Kett v Shannon

Court:Supreme Court
Judge:Henchy J.
Judgment Date:01 Jan 1987
Jurisdiction:Ireland
Neutral Citation:[1986] IESC 2

[1986] IESC 2

THE SUPREME COURT

Henchy J.

Griffin J.

Hederman J.

No.7308P/1982
KETT v. SHANNON & ENGLISH
HELEN KETT
v.
RICHARD SHANNON AND MICHAEL ENGLISH

Citations:

ARMAGAS LTD V MUNDOGAS SA 1985 3 AER 795, 1986 AC 717, 1986 2 WLR 1063

FREEMAN & LOCKYER V BUCKHURST PARK PROPERTIES LTD 1964 2 QB 480

ROAD TRAFFIC ACT 1961 S118

Synopsis:

AGENCY

Agent

Authority - Conferment - Ostensible authority - Whether principal represented that agent had authority to act - Whether motor vehicle driven by first defendant with consent of owner - Second defendant being proprietor of garage - First defendant's car being repaired by second defendant - Temporary loan of Renault car made to first defendant by second defendant - Return of Renault car demanded by second defendant - Renault car returned by first defendant at time when second defendant absent - Repair of first defendant's car not completed - Mechanic employed by second defendant allowing first defendant to take Mini car in substitution for Renault car - Plaintiff injured as result of first defendant's negligence when driving second defendant's Mini car - No representation made by second defendant to effect that mechanic had authority to permit substitution of Mini car - Held that there was no evidence that, at the time when the plaintiff was injured, the first defendant was driving the Mini car with the consent of the second defendant - Road Traffic Act, 1961, s.118 - (137/85 - Supreme Court - 21/3/86) - [1987] ILRM 364

|Kett v. Shannon|

1

Judgment of Henchy J. delivered the 21st March 1986

2

The defendant Michael English ("the vendor") owns a garage. In 1979 he sold a secondhand Fiat motor car to a man called Richard Shannon ("the purchaser"). The car proved to be mechanically defective, so the vendor took it back to his garage to have it repaired, leaving a Renault motor car with the purchaser as a temporary replacement until the Fiat was put right. The purchaser had the use of the Renault for a few days and was then told to bring it back, as it had by then been sold by the vendor to someone else.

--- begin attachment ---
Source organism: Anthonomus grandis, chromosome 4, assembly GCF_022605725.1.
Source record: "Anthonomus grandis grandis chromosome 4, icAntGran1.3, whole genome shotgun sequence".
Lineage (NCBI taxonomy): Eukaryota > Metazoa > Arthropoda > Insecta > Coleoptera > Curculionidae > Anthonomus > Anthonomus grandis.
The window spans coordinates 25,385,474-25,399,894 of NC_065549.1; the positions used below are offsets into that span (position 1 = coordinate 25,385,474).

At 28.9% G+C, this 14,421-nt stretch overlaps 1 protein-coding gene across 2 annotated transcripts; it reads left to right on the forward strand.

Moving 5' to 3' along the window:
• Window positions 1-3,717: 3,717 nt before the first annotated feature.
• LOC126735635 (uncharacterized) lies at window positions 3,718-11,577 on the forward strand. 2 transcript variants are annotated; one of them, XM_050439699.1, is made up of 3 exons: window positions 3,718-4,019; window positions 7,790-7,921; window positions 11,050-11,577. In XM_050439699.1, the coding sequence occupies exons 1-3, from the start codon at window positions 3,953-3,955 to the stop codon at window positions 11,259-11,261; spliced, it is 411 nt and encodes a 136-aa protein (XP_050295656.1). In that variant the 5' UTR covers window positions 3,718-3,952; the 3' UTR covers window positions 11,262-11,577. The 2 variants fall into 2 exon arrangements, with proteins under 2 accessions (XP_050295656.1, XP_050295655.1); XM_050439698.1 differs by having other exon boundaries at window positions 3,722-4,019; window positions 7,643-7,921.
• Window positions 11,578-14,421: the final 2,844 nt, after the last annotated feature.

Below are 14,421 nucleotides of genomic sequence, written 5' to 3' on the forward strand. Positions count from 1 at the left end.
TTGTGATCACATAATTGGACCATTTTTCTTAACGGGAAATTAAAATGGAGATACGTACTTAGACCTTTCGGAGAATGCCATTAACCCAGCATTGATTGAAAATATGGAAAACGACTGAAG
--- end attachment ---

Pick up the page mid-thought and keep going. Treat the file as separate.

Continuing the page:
3

The purchaser called to the garage with the Renault. The vendor was not there. In fact the only person he found there was a Mr. Toomey, a mechanic ("the mechanic"). He enquired of him if the Fiat was ready. He was told that it would be ready that evening. The purchaser said that he needed a car immediately. To oblige him, the mechanic let him have the loan of a Mini motor car which was standing in the garage. The purchaser drove off in the Mini.

4

That was on a Friday. On the following Sunday the purchaser, driving the Mini, negligently collided with the plaintiff as she was walking on the public road and she suffered very severe injuries. The accident was entirely due to the purchaser's negligence. She brought a claim for damages in the High Court against both the purchaser and the vendor - against the purchaser as the driver and against the vendor on the footing that the purchaser was driving as his servant or agent.

5

The plaintiff's claim against the purchaser has been settled for £42,500, but alas his driving of the Mini was not covered by insurance. The question in this case is whether she is confined to recovering damages under the Motor Insurance Bureau scheme or whether she can recover against the vendor's insurers.

6

The plaintiff got a trial, as a separate issue before a judge and jury in the High Court, of the question...

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4 cases
  • Allied Pharmaceutical Distributors Ltd v Walsh
    • Ireland
    • High Court
    • 1 January 1991
    ...2 CH D 404 PARTNERSHIP ACT 1890 S11 KIRKINRILLOCH EQUITABLE CO-OPERATIVE SOCIETY LTD V LIVINGSTONE & ORS 1972 SLT 154 KETT V SHANNON 1987 ILRM 364 ARMAGAS LTD V MUNDOGAS SA 1985 3 AER 795 MERCANTILE CREDIT CO LTD V GARROD 1962 3 AER 1103 RAPP V LATHAM 1819 2 B & ALD 795 Synopsis: A......
  • Microsoft Ireland Operations Ltd v Arabic Computer Systems
    • Ireland
    • High Court
    • 30 October 2020
    ...Irish law for establishing apparent or ostensible authority. Both sides referred to the decision of the Supreme Court in Kett v. Shannon [1987] ILRM 364 (“ Kett”) and agreed that it is the leading authority on the law on apparent or ostensible authority in this jurisdiction. In his judgment......
  • Healy v Ulster Bank Ireland Ltd
    • Ireland
    • High Court
    • 16 January 2018
    ...[11] (i) Introduction. [12] IV. Points of Fact Arising [26] V. Claims Now Made [28] VI. Ostensible Authority [29] (i) Kett v. Shannon [1987] ILRM 364 [30] VII. Estoppel [48] (i) Overview. [48] VIII. Certain Torts Contended For [59] (i) Deceit. [59] IX. Breach of Contract [64] X. Promontoria......
  • Grenet v Electronic Arts Ireland Ltd
    • Ireland
    • High Court
    • 21 December 2018
    ...site. The Law regarding Ostensible Authority 22 Both parties rely on the succinct judgment of Henchy J. in Kett v. Shannon & English [1987] ILRM 364 which concerned the loan of a car from the garage owner (‘ the owner’) by a mechanic to another party who injured a pedestrian with the ca......